With the implementation of the Affordable Care Act, healthcare facilities are incentivized to keep costs down and hospital re-admittance rates low. Facilities are focusing on preventative and outpatient care and launching, renovating and expanding primary care offices, outpatient
surgery facilities and rehabilitation centers. But with thousands of manufacturers and millions of products to choose from, outfitting these facilities with new equipment can be overwhelming.
Here are four considerations:
Product Choice and Purchasing
Practices should be careful in selecting equipment for a new or newly-renovated office, as a
product that’s optimal for a large-scale trauma center may not be the most cost-effective or
practical choice for a local primary care clinic.
For example, stainless steel IV poles are standard in hospitals because they protect patients
from infections. However, less expensive chrome IV poles are often sufficient for the typical
physician’s office that does not perform major surgery. The chrome IV pole serves the same
purpose and is still a high-quality product, but is more appropriate for a physician’s office.
Similarly, silver-based antimicrobial powder coatings for handrails and other frequently touched
areas are more crucial in an emergency room than a pediatrician’s office.
With so many options available, it is important to choose the right equipment for your needs.
Just one exam room may need equipment from 20 different manufacturers, and purchase
orders can cost up to $125 each in administrative costs. A healthcare equipment-focused
distributor can help navigate these decisions and consolidate purchase orders.
Receiving and Unloading
Physician offices likely don’t have a receiving department with a loading dock, palette jacks,
forklifts and the appropriate personnel to help unload everything once it’s delivered. Even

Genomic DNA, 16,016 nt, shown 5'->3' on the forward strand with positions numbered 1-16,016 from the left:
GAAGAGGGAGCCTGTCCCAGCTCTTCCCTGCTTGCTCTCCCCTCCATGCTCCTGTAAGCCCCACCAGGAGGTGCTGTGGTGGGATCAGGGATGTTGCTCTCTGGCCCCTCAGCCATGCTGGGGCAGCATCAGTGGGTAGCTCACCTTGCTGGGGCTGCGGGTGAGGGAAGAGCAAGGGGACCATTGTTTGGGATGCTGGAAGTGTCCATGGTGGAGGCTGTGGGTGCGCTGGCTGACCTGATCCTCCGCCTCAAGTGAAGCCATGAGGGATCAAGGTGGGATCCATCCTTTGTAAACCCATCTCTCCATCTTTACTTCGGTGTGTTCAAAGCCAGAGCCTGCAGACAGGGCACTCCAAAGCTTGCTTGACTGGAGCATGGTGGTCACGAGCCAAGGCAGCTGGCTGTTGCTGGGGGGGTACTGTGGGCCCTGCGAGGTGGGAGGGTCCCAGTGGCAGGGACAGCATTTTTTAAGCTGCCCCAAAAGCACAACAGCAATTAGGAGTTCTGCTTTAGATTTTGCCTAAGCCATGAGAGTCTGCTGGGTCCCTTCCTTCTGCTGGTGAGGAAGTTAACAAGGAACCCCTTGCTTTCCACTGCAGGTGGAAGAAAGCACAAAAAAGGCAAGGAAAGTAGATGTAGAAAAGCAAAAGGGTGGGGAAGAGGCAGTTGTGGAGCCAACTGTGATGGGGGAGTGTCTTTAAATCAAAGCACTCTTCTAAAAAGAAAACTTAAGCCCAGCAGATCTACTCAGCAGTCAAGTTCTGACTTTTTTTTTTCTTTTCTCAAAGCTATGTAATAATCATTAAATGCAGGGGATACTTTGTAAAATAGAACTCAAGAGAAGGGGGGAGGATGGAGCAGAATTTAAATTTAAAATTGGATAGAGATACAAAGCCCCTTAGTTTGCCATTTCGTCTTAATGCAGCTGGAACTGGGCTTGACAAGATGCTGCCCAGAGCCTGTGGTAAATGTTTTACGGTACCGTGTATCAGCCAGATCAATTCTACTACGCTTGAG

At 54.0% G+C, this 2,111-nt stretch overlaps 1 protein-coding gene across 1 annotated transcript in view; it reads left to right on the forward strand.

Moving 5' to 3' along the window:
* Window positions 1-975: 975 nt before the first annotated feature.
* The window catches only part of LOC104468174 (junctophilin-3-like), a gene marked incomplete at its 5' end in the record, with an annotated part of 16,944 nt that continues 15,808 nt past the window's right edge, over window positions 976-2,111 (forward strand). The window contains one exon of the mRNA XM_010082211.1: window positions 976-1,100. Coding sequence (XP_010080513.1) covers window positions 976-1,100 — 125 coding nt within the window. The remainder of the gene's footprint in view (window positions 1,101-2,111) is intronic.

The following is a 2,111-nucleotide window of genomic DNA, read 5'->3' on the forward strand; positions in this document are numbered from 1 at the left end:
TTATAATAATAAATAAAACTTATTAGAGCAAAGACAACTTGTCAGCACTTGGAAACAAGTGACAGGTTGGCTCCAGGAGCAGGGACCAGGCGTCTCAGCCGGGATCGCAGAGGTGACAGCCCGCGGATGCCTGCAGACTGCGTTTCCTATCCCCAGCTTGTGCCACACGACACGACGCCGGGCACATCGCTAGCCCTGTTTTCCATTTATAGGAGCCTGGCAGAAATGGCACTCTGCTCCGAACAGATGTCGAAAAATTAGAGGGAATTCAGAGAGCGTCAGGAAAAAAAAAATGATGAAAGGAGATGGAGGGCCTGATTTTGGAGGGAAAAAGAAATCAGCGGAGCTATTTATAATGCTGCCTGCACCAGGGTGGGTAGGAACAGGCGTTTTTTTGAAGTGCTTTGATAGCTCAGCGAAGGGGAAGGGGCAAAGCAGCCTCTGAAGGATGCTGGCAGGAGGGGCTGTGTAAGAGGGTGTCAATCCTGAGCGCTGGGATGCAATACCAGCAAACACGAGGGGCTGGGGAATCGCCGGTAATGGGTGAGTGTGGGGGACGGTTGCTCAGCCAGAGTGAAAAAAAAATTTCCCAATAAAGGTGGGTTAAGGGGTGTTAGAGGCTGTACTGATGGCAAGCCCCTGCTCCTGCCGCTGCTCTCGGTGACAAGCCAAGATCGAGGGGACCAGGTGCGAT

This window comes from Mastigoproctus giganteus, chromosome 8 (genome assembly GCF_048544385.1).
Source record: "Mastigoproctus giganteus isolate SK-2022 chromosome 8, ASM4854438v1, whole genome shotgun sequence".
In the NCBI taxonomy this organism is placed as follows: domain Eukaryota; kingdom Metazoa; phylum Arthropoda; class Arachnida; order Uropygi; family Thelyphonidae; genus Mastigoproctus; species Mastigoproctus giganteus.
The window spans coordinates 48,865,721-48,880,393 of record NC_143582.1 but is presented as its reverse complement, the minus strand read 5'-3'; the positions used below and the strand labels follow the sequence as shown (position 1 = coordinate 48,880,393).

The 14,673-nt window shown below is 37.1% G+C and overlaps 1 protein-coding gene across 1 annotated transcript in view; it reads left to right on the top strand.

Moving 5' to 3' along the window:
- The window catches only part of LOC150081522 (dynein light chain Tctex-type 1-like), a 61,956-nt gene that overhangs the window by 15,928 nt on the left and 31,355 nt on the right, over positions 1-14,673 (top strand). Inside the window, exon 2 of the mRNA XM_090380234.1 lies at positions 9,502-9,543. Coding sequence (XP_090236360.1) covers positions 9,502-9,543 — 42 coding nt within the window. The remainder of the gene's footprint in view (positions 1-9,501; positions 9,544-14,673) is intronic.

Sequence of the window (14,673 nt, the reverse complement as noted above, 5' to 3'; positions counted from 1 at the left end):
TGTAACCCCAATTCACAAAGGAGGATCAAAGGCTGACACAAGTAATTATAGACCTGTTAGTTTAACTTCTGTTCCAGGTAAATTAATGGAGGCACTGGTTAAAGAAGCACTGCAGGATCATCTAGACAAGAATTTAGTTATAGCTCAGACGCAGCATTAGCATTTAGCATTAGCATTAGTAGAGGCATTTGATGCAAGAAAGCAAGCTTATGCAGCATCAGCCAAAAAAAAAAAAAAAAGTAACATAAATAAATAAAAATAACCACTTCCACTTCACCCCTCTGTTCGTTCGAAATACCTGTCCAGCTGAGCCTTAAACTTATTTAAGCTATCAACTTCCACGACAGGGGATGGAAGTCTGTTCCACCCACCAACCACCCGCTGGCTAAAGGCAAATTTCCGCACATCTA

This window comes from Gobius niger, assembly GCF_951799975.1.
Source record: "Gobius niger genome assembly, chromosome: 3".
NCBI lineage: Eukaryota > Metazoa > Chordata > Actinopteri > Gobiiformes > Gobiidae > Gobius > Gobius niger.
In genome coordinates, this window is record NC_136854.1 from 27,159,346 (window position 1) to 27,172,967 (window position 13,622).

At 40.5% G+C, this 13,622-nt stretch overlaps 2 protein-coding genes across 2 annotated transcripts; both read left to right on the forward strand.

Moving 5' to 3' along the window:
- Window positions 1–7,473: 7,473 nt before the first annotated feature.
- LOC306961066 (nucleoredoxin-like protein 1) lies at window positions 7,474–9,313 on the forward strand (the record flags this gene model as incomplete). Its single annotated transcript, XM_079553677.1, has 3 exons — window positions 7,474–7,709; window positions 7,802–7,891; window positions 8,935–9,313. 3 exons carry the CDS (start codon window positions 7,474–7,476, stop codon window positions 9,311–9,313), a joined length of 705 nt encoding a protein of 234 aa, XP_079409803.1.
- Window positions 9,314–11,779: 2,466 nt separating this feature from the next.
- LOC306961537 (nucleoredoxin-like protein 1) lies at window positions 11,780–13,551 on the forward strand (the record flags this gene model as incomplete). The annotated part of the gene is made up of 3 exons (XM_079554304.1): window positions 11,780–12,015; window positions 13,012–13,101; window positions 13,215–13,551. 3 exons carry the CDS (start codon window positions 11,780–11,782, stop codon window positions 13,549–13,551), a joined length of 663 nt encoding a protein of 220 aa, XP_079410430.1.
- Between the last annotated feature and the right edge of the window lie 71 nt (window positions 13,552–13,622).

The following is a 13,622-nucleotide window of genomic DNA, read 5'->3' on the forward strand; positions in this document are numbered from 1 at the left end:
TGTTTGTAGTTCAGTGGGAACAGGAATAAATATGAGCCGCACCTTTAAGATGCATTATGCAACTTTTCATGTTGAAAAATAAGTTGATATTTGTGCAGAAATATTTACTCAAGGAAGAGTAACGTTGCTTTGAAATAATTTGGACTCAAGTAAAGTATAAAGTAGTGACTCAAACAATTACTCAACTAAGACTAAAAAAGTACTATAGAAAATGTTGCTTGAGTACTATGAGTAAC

finding space to park a large truck can be an issue. Special arrangements may need to be made
to ensure any necessary equipment is on site, and that employees capable of accepting,
tracking and unloading without damaging the items are available at the time of the delivery.
Another problem facilities often face is a lack of storage space for new equipment. This can be a
challenge during the construction of new facilities or when replacing equipment in existing
To complicate matters, offices that order equipment from different sources may have to deal
with multiple delivery dates, which is why it can be beneficial to have a knowledgeable
distributor that also offers logistics streamline the delivery process.
Assembly, Installation and Cleanup
Unlike hospitals, physician practices often don’t have facilities staff to help assemble and move
equipment into the appropriate room once it’s delivered. Pre-assembling and pre-staging the
equipment off-site can make the installation process much smoother because it minimizes the
amount of work needed upon delivery.
Special power tools, wall mounts and other installation equipment may be required, and
dumpsters or trashcans large enough to accommodate cleanup efforts may need to be rented or
purchased. If an office is replacing old equipment, the items need to be disposed of or donated
to an appropriate organization. Heavy-lifting guidelines from the U.S. Occupational Safety and
Health Administration need to be considered as well. You also may need to schedule
biomedical and other safety inspections for the new equipment before it can be used.
The logistics of opening or expanding a physician’s practice can be complicated, and delays
costly. For existing offices, equipment deliveries need to cause as little disruption to patients as
possible. Newly constructed facilities have even more moving parts to manage, and timelines
need to be carefully tracked and readjusted based on the status of the construction project. A
20-doctor clinic can lose $125,000 in revenue for each day it is late in opening. Whether you
choose to handle the logistics in-house or hire a healthcare equipment distribution and logistics
company, having a detailed plan will save time and money and ensure that patients receive the
best care possible.
CME, formed from the merger of Claflin Medical Equipment, Hospital Associates and RSI, is the
premier source for equipment and turnkey logistics, delivery and support for the healthcare
community. The company helps medical facilities nationwide to seamlessly launch, renovate
and expand. CME has three branches and 32 service centers spanning the nation and offers an
expanded product line of more than 1 million medical products from more than 1,400
manufacturers. As a comprehensive medical equipment and healthcare services company, the
goal of its highly-trained and accessible sales force is to always provide the utmost in
personalized support and service. Learn more at cmecorp.com.